How to Embroider and Finish a Christmas Ornament using materials in your stash

So, the front of my ornament is almost finished, but I have some correcting to do, and I have to finish some beading.

This is what I did on my ornament, from the outside in, so far, picking up from where we left off in Part 1:

Between the backstitched outer line and the buttonholed cable chain stitch, I couched DMC Memory Thread in waves. I used two pieces of Memory Thread in pink and red and couched them with #5 white perle cotton.

Between the waves of the Memory Thread, in the outer spaces, I worked some flowers. Using three strands of DMC floss in bright green, I worked a straight stitch for the stem and two daisy stitches for the leaves. The flowers, which alternate red and pink around the circle, are worked in daisy stitch, using DMC cotton floche. I placed a little green seed bead in the center of each flower.

How to Embroider and Finish a Christmas Ornament using materials in your stash

On the inside of the waves, I added long, red, twisted bugle beads.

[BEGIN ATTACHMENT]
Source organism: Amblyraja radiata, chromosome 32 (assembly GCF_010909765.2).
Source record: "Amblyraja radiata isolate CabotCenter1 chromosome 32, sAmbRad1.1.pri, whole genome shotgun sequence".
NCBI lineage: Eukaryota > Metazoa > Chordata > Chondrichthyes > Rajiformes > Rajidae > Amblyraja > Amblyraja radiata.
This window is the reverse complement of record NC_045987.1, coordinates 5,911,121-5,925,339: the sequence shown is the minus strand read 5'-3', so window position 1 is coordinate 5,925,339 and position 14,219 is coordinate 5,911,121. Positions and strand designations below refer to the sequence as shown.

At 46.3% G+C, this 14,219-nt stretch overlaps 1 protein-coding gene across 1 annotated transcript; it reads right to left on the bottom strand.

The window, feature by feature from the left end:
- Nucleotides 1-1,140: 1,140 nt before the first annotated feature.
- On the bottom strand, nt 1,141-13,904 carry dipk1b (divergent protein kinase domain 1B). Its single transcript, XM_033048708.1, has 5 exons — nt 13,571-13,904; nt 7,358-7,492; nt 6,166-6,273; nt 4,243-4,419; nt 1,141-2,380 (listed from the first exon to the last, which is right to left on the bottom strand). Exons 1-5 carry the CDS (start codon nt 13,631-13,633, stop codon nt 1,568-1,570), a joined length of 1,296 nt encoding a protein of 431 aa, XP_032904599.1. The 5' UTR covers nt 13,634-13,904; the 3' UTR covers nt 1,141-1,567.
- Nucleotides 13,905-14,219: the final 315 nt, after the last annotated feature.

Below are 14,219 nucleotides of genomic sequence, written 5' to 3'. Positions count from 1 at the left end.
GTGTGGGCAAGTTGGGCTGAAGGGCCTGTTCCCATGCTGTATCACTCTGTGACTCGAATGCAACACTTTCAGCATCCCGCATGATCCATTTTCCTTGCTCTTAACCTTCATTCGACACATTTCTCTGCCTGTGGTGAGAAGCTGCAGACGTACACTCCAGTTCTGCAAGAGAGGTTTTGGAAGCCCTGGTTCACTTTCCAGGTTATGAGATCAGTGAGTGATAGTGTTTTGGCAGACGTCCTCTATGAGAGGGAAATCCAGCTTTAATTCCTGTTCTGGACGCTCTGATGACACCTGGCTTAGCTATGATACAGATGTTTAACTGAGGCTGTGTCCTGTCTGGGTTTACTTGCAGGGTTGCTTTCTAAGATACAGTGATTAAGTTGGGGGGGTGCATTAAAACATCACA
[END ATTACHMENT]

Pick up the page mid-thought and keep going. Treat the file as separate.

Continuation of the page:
Around the inner ring, I added a ruched ribbon outline in pink.

Around the ruched ribbon outline, I worked a buttonhole stitch ring in red – but it’s coming out. I have another idea for there, and the buttonhole ring came out a little lopsided.

On the inside of the ruched ribbon ring, I worked some scattered French knots in green (with three strands of floss) as a foundation, and over those and between them, I’m working little tiny green seed beads.

How to Embroider and Finish a Christmas Ornament using materials in your stash

Why the French knots? Well, I didn’t want my seed beads to sit inside the circle at the same level. I want to pile them in, kind of like gravel, some higher and some lower then the others.

To do that, I worked the French knots first, so that I can work beads on top of them and in between them. This gives the beaded area a kind of gravely, sparkly, random, really textured appearance, without stitching beads on top of beads.

The beads are not quite finished.

So, to finish the front of the ornament, I need to re-work the buttonhole around the ruched ribbon, and I need to finish the seed beads.